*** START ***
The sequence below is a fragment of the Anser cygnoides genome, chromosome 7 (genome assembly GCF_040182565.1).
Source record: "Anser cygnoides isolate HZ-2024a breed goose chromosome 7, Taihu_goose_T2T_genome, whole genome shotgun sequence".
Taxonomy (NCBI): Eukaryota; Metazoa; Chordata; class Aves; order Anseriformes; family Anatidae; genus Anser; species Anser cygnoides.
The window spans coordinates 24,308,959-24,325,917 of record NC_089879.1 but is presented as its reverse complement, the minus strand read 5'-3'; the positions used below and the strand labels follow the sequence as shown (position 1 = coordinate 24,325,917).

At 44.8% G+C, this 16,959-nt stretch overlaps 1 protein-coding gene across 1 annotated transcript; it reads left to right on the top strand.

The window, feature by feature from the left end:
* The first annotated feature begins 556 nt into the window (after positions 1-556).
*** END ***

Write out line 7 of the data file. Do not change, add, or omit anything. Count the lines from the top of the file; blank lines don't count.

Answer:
* The first annotated feature begins 556 nt into the window (after positions 1-556).